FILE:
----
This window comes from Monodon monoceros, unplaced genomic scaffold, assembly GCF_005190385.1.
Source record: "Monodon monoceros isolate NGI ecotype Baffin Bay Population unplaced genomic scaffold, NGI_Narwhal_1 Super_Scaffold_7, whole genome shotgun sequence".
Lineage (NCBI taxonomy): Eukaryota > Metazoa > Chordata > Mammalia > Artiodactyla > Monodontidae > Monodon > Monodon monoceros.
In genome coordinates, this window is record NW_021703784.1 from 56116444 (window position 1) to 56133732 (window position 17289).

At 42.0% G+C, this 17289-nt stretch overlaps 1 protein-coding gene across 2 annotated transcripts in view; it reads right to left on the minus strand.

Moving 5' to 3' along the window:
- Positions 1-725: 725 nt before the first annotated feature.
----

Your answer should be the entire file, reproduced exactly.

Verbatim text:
This window comes from Monodon monoceros, unplaced genomic scaffold, assembly GCF_005190385.1.
Source record: "Monodon monoceros isolate NGI ecotype Baffin Bay Population unplaced genomic scaffold, NGI_Narwhal_1 Super_Scaffold_7, whole genome shotgun sequence".
Lineage (NCBI taxonomy): Eukaryota > Metazoa > Chordata > Mammalia > Artiodactyla > Monodontidae > Monodon > Monodon monoceros.
In genome coordinates, this window is record NW_021703784.1 from 56116444 (window position 1) to 56133732 (window position 17289).

At 42.0% G+C, this 17289-nt stretch overlaps 1 protein-coding gene across 2 annotated transcripts in view; it reads right to left on the minus strand.

Moving 5' to 3' along the window:
- Positions 1-725: 725 nt before the first annotated feature.